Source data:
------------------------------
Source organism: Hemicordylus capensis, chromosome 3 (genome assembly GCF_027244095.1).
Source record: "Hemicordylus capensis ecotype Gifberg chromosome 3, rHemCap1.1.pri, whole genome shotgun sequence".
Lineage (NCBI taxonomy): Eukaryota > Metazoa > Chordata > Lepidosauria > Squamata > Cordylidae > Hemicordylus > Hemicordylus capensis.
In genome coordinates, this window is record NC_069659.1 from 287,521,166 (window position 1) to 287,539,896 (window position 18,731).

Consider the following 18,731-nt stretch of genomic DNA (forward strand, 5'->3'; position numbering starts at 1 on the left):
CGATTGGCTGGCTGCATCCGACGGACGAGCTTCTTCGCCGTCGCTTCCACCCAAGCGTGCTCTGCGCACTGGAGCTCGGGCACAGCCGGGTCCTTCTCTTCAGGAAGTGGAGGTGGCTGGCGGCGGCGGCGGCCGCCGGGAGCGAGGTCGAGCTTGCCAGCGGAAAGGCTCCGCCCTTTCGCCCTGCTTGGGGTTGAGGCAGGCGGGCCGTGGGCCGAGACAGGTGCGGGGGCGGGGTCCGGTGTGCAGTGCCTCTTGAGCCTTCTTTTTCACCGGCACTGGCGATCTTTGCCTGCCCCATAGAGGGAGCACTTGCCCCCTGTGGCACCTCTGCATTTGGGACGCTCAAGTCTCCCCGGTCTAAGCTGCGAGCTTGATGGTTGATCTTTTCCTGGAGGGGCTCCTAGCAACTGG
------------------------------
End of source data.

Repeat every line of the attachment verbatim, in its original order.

Source organism: Hemicordylus capensis, chromosome 3 (genome assembly GCF_027244095.1).
Source record: "Hemicordylus capensis ecotype Gifberg chromosome 3, rHemCap1.1.pri, whole genome shotgun sequence".
Lineage (NCBI taxonomy): Eukaryota > Metazoa > Chordata > Lepidosauria > Squamata > Cordylidae > Hemicordylus > Hemicordylus capensis.
In genome coordinates, this window is record NC_069659.1 from 287,521,166 (window position 1) to 287,539,896 (window position 18,731).

Consider the following 18,731-nt stretch of genomic DNA (forward strand, 5'->3'; position numbering starts at 1 on the left):
CGATTGGCTGGCTGCATCCGACGGACGAGCTTCTTCGCCGTCGCTTCCACCCAAGCGTGCTCTGCGCACTGGAGCTCGGGCACAGCCGGGTCCTTCTCTTCAGGAAGTGGAGGTGGCTGGCGGCGGCGGCGGCCGCCGGGAGCGAGGTCGAGCTTGCCAGCGGAAAGGCTCCGCCCTTTCGCCCTGCTTGGGGTTGAGGCAGGCGGGCCGTGGGCCGAGACAGGTGCGGGGGCGGGGTCCGGTGTGCAGTGCCTCTTGAGCCTTCTTTTTCACCGGCACTGGCGATCTTTGCCTGCCCCATAGAGGGAGCACTTGCCCCCTGTGGCACCTCTGCATTTGGGACGCTCAAGTCTCCCCGGTCTAAGCTGCGAGCTTGATGGTTGATCTTTTCCTGGAGGGGCTCCTAGCAACTGG